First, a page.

While oatmeal was obviously not one of them, according to Jimmy’s daughter Kelly, his favorite foods stayed basically the same throughout his life. Chasen’s, the famous Hollywood eatery, remained a favorite of Jim’s from his early Hollywood days to the restaurant’s closing in 1995. It was pretty much a guarantee that at Chasen’s, Jimmy would order either the chili and cheese toast, Sole Hitchcock, or vichyssoise. And if he was in the mood, dessert was always, always a single scoop of vanilla ice cream.
Be sure to check out my recipe for Jimmy Stewart Chili Cheese Toast, inspired by the famous chili at Chasen’s, Jim’s favorite restaurant.
He Was Religious
Jimmy Stewart was raised in a devout Presbyterian home, where his father in particular encouraged his son to “put your faith in god.” As Jimmy himself later said of his upbringing [aff. link]:
“It wasn’t just a one-day-a-week religion. At mealtimes we’d hold hands and give thanks for the food we had. Sunday evenings we’d sing hymns at home. As children my sisters and I didn’t have religion force-fed to us. It was just part of family life.”
Jimmy’s wife Gloria later credited her husband’s religious upbringing with instilling in him at a young age the values that made Jimmy “a decent, honorable and patriotic human being.”
Whether as a young boy praying for his father to return home safely from WWI, as a WWII bomber pilot seeking safety for the men in his squadron, or as a father himself, mourning the death of his stepson in Vietnam, Jimmy Stewart relied on his faith:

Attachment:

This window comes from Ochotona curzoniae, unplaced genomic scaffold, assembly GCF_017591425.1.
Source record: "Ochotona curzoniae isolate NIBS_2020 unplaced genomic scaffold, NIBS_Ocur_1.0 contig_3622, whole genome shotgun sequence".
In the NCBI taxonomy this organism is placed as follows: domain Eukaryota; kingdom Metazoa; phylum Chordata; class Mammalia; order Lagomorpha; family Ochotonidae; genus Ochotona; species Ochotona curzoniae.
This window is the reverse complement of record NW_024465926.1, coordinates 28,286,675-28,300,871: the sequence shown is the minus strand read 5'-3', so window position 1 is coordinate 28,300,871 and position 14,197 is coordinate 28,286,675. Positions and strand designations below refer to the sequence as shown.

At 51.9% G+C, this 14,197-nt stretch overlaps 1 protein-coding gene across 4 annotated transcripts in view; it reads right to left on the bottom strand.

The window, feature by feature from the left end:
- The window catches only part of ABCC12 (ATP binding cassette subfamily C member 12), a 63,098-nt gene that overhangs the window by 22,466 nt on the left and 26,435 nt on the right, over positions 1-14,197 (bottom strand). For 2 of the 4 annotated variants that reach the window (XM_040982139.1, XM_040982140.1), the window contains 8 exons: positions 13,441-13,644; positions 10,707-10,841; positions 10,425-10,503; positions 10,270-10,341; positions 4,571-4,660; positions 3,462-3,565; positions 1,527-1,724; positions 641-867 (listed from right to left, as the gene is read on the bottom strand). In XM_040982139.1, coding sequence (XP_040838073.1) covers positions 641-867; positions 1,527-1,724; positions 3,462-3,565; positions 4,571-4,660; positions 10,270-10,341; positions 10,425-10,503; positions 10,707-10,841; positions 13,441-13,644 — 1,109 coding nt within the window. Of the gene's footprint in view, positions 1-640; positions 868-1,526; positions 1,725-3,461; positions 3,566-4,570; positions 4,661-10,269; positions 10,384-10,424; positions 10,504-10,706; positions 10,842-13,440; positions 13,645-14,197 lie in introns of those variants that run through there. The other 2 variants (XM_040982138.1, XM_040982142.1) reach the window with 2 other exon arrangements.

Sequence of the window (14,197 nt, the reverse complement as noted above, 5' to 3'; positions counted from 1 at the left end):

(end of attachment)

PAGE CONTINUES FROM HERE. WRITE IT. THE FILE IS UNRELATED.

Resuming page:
“It’s incredible just how strong a simple faith in God can be. It isn’t that God is actually going to protect [you]…because you have faith. It’s simply that having faith takes away your fear. I know that’s true from the terrible experience of losing my son in Vietnam. God just can’t be there to protect every good soldier. It just doesn’t work that way. You can only hope to do the best you can in this life…and trust there’s something better waiting for all of us. And I guess that’s what true faith is.”
He Went to Princeton
Jimmy’s father Alex was adamant that his son go to Princeton. A former student of the prestigious university himself, Alex expected Jimmy to graduate from Princeton, then come back home to Indiana and take over the family hardware store. Though a smart kid, Jimmy wasn’t a particularly stellar student. But attending his high school years at the prestigious Mercersberg Academy, combined with Alex’s ties to the university, were enough to get Jimmy into Princeton as part of the class of 1932, where he made the honor roll his junior year.
Jimmy ultimately graduated with a degree in electrical engineering, unofficially minoring in mechanical drawing, which helped him earn a scholarship to Princeton’s architecture graduate program. Jim was all set to return to Princeton as a grad student, but those plans were permanently altered when an opportunity arose for him to pursue another interest piqued during his undergraduate years: acting.
He Played the Accordion
Jimmy’s segue into acting couldn’t have been more randomly left-field.
And if you’re not already a Jimmy Stewart fan, I can confidently say you’ll never guess how Jimmy came to discover the profession that eventually became his career.
It was all thanks to the accordion.
Yes, Jimmy Stewart loved to play the accordion.
Jim’s practically lifelong affection for the instrument began as a young boy, when his father Alex accepted a rather unusual form of payment from a customer at the hardware store. The customer, a circus performer, didn’t have any money to pay Alex with, but he did have an accordion. As Jimmy remembered: